In Illinois, either spouse may ask the court to order alimony (also known as spousal support) while a divorce is pending or once the divorce is final (or both). Generally, the higher-earning spouse pays support to the lower earning spouse so the lower earner can maintain a reasonable standard of living while figuring out how to become self-supporting. A family law judge will determine whether to award spousal support, how much the payments should be, and how long the payments will continue.
The court may award one or more types of alimony: temporary, short-term, and long-term (also known as permanent). Temporary support is designed for the period between filing for divorce and completing a final judgment, if one party requires it to survive. The judge may award short-term support for a designated period of time after the divorce if one spouse needs additional support while working to obtain education or job skills. The court may order long-term or permanent support if the marriage was over ten years. In that case, the judge generally orders one spouse to pay support for up to half the length of the marriage. So, if you were married for twelve years, you could receive support for up to six years--or longer if the judge thinks it's appropriate.
Illinois courts do not consider fault (whether one spouse was at fault in ending the marriage) when awarding alimony, but they do consider several other factors, including each spouse's income, earning capacity, property, and financial needs. The court may also look at the length of the marriage and the standard of living during the marriage, as well as potential tax consequences to each spouse of the payments. Lastly, the court may consider each spouse's age, physical, and emotional condition, whether one spouse delayed education, training, employment, or career opportunities due to the marriage, and whether one spouse needs time to establish appropriate employment.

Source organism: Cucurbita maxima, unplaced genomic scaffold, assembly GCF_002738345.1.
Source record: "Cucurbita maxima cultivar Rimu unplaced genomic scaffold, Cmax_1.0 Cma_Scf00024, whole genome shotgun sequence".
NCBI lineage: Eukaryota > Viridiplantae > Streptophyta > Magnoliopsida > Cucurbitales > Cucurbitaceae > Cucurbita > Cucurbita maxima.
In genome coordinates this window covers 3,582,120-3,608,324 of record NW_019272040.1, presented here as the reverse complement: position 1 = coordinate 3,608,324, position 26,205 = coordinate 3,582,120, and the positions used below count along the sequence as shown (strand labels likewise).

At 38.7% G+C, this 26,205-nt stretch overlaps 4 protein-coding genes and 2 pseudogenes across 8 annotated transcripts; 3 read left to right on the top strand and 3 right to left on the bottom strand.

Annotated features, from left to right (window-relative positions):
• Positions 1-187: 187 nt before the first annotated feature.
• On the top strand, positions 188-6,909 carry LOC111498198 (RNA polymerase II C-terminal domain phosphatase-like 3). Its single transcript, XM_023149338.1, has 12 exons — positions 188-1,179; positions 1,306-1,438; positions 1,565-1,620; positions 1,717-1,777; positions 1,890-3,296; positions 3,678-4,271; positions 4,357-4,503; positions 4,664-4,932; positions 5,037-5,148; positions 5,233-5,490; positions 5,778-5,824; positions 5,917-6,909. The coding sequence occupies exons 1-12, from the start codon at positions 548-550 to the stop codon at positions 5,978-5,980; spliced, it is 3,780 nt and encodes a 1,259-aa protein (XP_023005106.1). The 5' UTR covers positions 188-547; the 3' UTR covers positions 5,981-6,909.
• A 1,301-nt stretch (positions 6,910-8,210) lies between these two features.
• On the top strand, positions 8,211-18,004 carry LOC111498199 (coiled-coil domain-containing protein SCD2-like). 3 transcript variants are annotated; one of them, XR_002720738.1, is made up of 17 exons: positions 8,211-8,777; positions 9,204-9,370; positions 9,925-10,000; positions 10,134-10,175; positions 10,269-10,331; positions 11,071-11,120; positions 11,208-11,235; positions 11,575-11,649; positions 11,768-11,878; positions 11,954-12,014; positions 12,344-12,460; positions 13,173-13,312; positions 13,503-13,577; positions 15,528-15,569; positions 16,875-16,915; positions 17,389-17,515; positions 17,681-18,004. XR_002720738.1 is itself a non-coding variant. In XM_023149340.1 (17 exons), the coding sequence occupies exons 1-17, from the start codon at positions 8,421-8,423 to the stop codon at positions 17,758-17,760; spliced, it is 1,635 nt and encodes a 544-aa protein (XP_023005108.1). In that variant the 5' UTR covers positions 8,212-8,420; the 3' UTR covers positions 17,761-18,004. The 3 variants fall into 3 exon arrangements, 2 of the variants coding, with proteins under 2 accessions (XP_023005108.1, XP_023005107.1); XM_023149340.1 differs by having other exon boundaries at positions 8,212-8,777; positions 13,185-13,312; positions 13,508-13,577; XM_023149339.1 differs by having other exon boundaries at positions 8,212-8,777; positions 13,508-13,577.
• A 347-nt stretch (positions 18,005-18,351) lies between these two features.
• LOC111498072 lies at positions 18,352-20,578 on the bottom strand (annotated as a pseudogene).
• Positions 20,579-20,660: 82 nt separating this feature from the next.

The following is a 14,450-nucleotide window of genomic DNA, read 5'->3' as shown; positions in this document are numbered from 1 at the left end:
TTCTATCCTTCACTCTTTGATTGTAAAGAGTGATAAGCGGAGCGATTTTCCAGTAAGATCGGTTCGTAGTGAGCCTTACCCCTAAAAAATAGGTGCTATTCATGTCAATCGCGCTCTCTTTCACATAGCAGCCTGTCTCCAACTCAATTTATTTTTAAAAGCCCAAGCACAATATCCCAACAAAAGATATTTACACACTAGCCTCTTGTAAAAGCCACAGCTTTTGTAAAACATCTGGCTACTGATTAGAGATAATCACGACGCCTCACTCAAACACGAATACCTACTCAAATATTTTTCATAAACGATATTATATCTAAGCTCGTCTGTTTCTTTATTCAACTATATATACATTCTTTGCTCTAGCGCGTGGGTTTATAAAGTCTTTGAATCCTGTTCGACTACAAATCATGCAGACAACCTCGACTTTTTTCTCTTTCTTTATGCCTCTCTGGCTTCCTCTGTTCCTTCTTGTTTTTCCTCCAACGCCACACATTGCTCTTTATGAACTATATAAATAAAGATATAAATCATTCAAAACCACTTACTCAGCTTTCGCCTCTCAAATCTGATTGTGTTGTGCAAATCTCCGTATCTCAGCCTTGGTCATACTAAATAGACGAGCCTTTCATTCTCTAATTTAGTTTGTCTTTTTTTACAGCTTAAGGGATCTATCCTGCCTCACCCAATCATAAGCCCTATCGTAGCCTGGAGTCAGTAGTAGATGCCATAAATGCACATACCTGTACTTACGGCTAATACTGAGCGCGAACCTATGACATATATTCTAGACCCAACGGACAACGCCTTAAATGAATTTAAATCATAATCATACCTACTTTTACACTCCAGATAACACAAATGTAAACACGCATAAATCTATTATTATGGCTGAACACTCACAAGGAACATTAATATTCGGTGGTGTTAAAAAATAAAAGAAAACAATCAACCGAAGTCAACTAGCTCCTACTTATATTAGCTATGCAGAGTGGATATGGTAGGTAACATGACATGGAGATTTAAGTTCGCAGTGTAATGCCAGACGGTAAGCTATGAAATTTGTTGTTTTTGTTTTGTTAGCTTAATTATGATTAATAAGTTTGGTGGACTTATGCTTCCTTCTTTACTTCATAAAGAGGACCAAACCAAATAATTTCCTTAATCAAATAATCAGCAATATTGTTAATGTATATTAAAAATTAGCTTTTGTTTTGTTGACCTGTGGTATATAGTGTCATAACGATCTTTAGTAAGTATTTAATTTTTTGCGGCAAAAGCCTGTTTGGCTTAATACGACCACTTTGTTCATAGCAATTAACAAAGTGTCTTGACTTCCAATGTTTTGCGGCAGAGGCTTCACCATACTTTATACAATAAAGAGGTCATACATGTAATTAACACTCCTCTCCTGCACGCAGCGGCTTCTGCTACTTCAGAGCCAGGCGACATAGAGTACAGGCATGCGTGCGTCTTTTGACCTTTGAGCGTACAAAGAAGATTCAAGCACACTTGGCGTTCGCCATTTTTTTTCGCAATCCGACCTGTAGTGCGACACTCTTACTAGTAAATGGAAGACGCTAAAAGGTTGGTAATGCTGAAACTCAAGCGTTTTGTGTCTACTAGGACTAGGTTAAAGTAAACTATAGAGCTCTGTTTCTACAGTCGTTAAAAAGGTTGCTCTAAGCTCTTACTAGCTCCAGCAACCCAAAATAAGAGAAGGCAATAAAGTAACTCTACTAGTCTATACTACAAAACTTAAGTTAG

In Illinois, there is no set formula to determine support amounts. Instead, the court looks at each spouse's financial situation, as well as the state's legal cases, to decide how much support to order.
To enforce a spousal support order, you may ask the court to issue an order to withhold income from your spouse's paycheck. A spouse who fails to pay support may be required to pay interest on support amounts owed as well as paying attorney fees to the recipient spouse for any costs of collecting the support.
Spousal support ends automatically if either spouse dies or if the recipient spouse remarries or cohabitates with a partner. But, you and your spouse may agree to continue support or the judge may order it to continue if one of you has serious financial need. To modify a spousal support award, you or your spouse may ask the judge to increase or decrease the amount if circumstances change. Changed circumstances may include moving, a new job, an increase or decrease in salary, termination from a job, or medically related changes.
Under federal tax law, the spouse paying support may claim the payments as a deduction on federal income taxes. The receiving spouse must claim the support payments as income unless the court orders otherwise.
Illinois Compiled Statutes 750 - Chapter 5, § § 501, 504, 510